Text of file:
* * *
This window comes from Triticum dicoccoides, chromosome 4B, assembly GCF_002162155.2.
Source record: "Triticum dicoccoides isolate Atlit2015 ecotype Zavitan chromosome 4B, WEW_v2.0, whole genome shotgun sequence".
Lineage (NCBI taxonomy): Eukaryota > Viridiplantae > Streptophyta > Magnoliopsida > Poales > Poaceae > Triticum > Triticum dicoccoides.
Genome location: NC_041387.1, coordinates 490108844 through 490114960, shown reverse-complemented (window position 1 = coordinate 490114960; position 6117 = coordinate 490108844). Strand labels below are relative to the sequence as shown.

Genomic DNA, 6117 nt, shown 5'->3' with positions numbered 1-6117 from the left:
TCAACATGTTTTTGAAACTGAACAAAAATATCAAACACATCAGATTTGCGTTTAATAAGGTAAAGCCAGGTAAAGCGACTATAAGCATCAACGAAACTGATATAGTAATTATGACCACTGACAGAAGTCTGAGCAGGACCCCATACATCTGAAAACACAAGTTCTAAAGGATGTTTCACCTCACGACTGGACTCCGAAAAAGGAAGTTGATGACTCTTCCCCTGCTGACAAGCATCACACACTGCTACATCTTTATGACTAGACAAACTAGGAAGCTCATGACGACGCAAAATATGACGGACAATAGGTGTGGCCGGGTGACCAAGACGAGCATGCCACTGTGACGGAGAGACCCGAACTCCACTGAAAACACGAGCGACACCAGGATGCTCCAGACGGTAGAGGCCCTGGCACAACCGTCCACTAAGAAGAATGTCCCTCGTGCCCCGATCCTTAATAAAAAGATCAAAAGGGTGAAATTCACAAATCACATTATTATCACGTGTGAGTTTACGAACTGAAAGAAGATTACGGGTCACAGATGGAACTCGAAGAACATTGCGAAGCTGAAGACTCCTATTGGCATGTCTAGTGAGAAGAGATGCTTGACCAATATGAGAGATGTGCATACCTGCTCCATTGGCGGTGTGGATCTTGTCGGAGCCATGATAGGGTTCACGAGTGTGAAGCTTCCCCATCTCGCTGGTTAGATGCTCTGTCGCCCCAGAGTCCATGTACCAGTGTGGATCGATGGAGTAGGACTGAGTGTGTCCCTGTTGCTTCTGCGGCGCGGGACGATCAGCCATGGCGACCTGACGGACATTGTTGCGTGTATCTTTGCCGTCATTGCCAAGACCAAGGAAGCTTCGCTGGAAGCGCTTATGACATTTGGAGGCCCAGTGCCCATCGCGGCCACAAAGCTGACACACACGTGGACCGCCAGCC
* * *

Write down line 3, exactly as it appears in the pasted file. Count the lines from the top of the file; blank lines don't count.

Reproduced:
Lineage (NCBI taxonomy): Eukaryota > Viridiplantae > Streptophyta > Magnoliopsida > Poales > Poaceae > Triticum > Triticum dicoccoides.